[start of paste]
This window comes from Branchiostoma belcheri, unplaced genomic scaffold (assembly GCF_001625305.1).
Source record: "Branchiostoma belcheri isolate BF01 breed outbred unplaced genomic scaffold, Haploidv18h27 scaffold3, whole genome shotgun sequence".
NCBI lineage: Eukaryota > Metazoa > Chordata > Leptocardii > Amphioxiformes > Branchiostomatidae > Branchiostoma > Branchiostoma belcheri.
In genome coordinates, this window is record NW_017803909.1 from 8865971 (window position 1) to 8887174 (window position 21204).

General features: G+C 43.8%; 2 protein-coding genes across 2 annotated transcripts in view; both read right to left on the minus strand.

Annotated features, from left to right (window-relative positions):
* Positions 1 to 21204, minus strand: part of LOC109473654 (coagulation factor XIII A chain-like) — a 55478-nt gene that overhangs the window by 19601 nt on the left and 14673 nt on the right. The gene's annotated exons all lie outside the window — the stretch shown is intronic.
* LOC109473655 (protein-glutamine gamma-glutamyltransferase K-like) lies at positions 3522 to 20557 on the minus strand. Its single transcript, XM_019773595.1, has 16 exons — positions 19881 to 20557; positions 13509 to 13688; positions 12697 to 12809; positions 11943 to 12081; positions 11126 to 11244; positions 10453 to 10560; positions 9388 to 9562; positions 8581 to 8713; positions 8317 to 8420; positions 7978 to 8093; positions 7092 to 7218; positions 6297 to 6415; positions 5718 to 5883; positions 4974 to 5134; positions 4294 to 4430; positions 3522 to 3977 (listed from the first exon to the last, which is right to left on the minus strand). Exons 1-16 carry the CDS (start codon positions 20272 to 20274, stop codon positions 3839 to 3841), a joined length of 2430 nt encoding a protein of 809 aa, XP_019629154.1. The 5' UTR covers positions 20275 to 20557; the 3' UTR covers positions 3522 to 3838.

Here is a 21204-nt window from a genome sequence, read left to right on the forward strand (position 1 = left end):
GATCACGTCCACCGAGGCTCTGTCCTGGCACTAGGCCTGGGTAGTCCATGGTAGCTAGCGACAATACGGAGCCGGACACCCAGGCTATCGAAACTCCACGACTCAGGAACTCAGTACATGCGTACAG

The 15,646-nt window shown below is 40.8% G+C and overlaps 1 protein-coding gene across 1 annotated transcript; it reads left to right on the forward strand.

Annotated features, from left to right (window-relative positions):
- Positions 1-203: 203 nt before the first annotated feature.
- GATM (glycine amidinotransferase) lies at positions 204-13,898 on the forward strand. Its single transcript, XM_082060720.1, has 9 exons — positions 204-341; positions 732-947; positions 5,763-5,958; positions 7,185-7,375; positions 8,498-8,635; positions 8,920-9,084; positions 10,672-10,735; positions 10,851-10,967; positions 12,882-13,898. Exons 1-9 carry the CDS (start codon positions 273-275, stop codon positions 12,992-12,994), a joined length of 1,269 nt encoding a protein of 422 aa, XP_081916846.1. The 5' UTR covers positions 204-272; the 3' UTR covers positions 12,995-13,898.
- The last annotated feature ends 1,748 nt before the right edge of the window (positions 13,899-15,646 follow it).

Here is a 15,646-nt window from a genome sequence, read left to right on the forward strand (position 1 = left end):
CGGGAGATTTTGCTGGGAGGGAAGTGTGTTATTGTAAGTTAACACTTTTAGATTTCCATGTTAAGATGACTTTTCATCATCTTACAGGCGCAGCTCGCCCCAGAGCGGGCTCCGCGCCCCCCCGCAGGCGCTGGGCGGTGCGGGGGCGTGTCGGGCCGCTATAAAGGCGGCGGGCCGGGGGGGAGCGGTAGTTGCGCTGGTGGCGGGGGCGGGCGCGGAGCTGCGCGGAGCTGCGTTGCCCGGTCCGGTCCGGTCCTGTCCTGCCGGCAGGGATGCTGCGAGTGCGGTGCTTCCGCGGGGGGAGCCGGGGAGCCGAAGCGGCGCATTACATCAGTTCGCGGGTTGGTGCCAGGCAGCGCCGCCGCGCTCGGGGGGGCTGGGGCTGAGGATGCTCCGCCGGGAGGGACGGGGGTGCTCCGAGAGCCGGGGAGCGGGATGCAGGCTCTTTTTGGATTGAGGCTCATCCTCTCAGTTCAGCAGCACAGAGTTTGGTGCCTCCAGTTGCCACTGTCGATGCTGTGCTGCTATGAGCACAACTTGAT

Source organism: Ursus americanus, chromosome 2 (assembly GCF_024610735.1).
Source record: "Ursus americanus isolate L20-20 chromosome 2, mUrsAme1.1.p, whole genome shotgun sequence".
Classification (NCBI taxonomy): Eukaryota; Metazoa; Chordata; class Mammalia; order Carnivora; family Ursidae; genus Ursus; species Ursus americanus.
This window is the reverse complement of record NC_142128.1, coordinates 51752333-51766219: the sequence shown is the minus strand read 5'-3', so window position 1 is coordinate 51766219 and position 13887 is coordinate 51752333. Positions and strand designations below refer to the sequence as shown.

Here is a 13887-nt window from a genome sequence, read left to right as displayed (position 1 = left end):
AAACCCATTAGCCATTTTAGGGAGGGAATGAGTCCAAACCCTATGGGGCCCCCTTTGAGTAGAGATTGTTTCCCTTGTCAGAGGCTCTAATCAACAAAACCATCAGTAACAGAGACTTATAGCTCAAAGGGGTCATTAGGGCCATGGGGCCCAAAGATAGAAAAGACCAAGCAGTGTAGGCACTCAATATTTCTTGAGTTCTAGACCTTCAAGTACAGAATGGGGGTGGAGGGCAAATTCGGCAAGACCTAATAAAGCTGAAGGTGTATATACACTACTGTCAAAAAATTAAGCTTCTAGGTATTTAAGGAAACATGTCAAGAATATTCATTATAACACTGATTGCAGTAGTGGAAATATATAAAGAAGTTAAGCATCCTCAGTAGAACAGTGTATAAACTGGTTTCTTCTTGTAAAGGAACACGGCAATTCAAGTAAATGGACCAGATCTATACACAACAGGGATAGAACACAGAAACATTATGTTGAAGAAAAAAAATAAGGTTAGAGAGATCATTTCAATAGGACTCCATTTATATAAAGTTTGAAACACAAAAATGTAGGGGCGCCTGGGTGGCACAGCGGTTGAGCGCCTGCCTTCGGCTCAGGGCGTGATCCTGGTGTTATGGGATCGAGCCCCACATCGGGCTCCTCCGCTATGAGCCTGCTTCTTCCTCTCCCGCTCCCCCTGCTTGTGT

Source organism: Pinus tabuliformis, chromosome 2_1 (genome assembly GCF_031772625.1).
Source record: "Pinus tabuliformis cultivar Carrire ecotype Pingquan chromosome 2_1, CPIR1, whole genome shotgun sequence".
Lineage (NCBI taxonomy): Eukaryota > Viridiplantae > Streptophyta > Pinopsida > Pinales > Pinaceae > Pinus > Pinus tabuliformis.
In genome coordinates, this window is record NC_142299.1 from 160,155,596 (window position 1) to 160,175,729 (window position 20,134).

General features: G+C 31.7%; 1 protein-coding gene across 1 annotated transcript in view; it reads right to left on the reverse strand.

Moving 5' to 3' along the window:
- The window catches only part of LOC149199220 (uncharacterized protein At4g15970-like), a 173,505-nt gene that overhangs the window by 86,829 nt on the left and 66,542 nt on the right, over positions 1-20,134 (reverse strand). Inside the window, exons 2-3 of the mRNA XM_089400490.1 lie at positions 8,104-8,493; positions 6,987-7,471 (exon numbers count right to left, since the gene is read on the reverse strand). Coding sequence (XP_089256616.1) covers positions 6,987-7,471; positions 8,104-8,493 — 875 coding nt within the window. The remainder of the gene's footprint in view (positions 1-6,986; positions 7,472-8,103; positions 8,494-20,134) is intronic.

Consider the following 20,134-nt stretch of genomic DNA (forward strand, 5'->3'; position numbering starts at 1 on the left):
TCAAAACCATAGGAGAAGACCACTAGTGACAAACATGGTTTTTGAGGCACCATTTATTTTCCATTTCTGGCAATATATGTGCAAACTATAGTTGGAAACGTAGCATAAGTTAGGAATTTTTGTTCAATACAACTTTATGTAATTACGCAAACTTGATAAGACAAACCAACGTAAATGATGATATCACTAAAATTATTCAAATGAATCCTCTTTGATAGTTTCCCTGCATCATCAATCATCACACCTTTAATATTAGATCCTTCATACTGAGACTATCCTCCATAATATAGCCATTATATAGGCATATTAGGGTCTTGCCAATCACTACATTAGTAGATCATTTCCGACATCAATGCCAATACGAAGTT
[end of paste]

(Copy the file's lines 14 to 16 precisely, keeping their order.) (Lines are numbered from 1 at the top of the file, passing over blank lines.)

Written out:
- GATM (glycine amidinotransferase) lies at positions 204-13,898 on the forward strand. Its single transcript, XM_082060720.1, has 9 exons — positions 204-341; positions 732-947; positions 5,763-5,958; positions 7,185-7,375; positions 8,498-8,635; positions 8,920-9,084; positions 10,672-10,735; positions 10,851-10,967; positions 12,882-13,898. Exons 1-9 carry the CDS (start codon positions 273-275, stop codon positions 12,992-12,994), a joined length of 1,269 nt encoding a protein of 422 aa, XP_081916846.1. The 5' UTR covers positions 204-272; the 3' UTR covers positions 12,995-13,898.
- The last annotated feature ends 1,748 nt before the right edge of the window (positions 13,899-15,646 follow it).

Here is a 15,646-nt window from a genome sequence, read left to right on the forward strand (position 1 = left end):